Sorry for the inconvenience!

Discussion in 'English Only' started by zetfavor, Feb 6, 2008.

  1. zetfavor Member

    Ukrainian, Russian
    Hello everyone,

    Guys, could you steer me in the right direction as to using this apology phrase:

    Sorry for the inconvenience!
    Sorry for the inconveniences!
    Sorry for inconvenience!

    Which one is correct and which one is not? And why?

    Thank you in advance.
  2. Wobby Senior Member

    English [England]
    "Sorry for the inconvenience!" is the correct phrase in conversation. You would probably add 'I am' in front of the phrase if you were to make it slightly more formal.

    The last one is wrong, because you have omitted the definite article (the). This gives the impression that you are sorry for all the inconveniences of the world, which is probably a bit too much for you to take on! ;)

    The second one is incorrect, as you have only caused one inconvenience. This could only be correct if you kept on disturbing someone repetitively all day! :D
  3. out2lnch Senior Member

    Ottawa, Canada
    You can also use "sorry for any inconvenience". It is probably most appropriate when you're not sure if there has been an inconvenience or what it might be.
  4. GreenWhiteBlue

    GreenWhiteBlue Senior Member

    The City of New York
    USA - English
    However, if it is clear that there has been an inconvenience, use of this form is a little insulting. For example, you have boarded an airplane which is then delayed on the runway for four hours. Clearly, any sensible person would find this to be is an inconvenience. It would therefore be offensive for the flight attendant to say "We are sorry for any inconvenience that you may be experiencing", as it suggests that normal people could find this not to be an inconvenience, and if you are unhappy, it is really your own doing. Since it is quite clear that all the passengers have indeed been inconvenienced, it is much better to say "We are sorry for the inconvenience."
  5. zetfavor Member

    Ukrainian, Russian
    GreenWhiteBlue, Wobby, out2lnch many thanks to you all. Your vivid explanations made it clear to me. Appreciate it!
  6. mikichan Senior Member

    Would the staff at a check-in counter say "We are sorry for the inconvenience." for a flight that has been delayed due to snow to a customer who came to the counter to ask for a later flight? Or, is this something the staff would say only if the delay was their fault?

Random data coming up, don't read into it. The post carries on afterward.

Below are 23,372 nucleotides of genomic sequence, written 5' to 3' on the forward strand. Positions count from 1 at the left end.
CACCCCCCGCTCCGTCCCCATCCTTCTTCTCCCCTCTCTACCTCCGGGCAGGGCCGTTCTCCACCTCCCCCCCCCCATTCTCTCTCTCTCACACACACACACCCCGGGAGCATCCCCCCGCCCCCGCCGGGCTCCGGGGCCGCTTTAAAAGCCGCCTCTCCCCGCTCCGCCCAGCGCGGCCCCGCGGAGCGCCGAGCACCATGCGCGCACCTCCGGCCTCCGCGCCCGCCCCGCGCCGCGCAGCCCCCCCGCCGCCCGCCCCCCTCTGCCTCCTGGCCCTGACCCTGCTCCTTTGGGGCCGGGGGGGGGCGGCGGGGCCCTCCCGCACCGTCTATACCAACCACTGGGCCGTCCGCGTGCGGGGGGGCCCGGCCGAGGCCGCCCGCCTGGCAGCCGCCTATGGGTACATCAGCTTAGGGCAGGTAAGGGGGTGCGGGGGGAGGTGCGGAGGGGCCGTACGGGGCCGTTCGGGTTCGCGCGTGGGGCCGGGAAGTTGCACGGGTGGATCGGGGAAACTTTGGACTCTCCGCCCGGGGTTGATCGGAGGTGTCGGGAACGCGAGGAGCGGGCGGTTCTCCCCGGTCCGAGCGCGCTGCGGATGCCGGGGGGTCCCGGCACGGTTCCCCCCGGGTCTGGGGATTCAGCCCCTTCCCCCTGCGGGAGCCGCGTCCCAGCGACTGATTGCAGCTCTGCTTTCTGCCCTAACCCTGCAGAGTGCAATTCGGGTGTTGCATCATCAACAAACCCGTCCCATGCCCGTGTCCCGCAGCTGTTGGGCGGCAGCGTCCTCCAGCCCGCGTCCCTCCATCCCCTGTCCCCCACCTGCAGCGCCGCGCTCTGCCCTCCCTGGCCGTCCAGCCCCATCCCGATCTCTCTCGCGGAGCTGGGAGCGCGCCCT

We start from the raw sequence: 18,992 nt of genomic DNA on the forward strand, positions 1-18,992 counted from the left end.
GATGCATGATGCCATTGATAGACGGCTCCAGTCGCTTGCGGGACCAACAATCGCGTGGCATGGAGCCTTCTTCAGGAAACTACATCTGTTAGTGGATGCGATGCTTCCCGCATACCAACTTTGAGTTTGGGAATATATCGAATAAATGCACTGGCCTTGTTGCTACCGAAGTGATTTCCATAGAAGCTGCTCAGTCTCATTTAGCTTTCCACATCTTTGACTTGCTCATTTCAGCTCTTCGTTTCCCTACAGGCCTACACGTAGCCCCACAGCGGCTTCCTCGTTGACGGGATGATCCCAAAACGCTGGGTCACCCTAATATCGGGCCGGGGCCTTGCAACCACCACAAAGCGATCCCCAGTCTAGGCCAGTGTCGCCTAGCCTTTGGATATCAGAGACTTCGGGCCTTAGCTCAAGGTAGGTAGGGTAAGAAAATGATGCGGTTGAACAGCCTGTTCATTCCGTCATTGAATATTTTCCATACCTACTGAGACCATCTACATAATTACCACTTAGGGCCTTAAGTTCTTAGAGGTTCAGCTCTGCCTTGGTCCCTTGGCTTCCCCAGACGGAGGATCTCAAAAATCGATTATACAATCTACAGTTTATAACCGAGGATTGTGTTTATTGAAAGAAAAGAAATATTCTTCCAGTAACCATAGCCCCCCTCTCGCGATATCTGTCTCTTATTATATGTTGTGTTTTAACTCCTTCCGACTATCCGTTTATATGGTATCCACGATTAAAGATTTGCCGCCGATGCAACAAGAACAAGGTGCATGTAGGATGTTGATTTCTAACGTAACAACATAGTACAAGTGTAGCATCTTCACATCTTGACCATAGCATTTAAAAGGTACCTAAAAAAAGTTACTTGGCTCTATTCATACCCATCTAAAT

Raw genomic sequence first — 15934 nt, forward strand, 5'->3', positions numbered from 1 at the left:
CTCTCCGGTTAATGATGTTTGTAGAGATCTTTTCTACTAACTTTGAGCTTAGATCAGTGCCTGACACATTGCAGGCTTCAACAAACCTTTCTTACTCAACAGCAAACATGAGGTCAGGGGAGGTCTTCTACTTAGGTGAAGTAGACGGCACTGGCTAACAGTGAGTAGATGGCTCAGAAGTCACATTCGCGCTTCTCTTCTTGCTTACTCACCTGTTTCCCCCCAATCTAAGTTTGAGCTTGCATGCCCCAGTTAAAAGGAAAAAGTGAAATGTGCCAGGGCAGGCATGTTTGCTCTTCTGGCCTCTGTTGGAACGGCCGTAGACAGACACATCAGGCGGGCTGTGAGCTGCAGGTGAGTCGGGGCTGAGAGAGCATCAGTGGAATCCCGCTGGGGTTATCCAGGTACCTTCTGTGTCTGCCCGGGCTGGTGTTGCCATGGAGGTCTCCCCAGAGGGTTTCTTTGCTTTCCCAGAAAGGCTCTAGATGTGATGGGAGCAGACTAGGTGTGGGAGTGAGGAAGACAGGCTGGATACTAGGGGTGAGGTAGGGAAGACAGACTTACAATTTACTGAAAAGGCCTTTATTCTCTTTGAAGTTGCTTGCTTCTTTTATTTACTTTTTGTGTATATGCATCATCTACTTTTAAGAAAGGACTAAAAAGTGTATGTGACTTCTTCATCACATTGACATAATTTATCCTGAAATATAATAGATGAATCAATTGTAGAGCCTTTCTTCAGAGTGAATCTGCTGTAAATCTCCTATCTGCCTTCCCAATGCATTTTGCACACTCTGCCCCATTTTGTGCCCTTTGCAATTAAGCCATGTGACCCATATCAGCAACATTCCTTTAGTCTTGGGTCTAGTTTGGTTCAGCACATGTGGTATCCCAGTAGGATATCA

7. owlman5

    owlman5 Senior Member

    Hello, mikichan. It doesn't matter whether the airline or the weather caused the inconvenience. It's still fine to say "We are sorry for the inconvenience" to passengers whose schedules have been interrupted.
  8. mikichan Senior Member

    Hello, owlman5! Thank you so much!
  9. mikichan Senior Member

    Is the phrase "Sorry for the inconvenience." only used while the problem is not solved, or can it be used after the problem is solved?

    e.g.: A customer finds a mistake on her bill. She complains about it, and the staff gives her a new bill. When she pays the bill, and leaves the store, can the staff say "Sorry for the inconvenience."?

    If not, if the staff kept her waiting for 10 minutes while printing out a new bill, would it be appropriate for the staff to say "Sorry for the inconvenience."?

    Thank you.
  10. Yes, it can be used after the problem has been solved.
  11. mikichan Senior Member

    Thank you!
  12. goldencypress

    goldencypress Senior Member

    India - Malayalam

    "Sorry for the inconvenience, BUT could you tell me where the nearest pharmacy is" Is the use of BUT here correct? Or, can it be avoided. That is, can I say,: Sorry for the inconvenience, could you tell me where the nearest pharmacy is".

    Thank you.
  13. velisarius Senior Member

    British English (Sussex)
    I wouldn't use it in your sentence, gc. "Sorry to trouble you" or just "excuse me" are the ones I might use.

    However, I could say: "Sorry for the inconvenience, Mrs P, but can I ask you to park your car a bit further down the road today? We're expecting the removal van any minute".
  14. goldencypress

    goldencypress Senior Member

    India - Malayalam
    Thank you very much.

    Sorry for the inconvenience Mr Velisarius,:) BUT should I say, “Sorry to trouble you, BUT could you tell me where the nearest pharmacy is” or without BUT?

    Thank you
  15. velisarius Senior Member

    British English (Sussex)
    You can use "but" in your new sentence as well, and you will sound a little more polite if you do:thumbsup:.
    If you don't use "but", you will need to use a semi-colon or a dash instead of the comma.
  16. goldencypress

    goldencypress Senior Member

    India - Malayalam
    Thank you again, velisarius. But how do I use a semicolon or a dash when speaking?:)
  17. Barque Senior Member

    The same way you were planning to use the comma that you put in.:)

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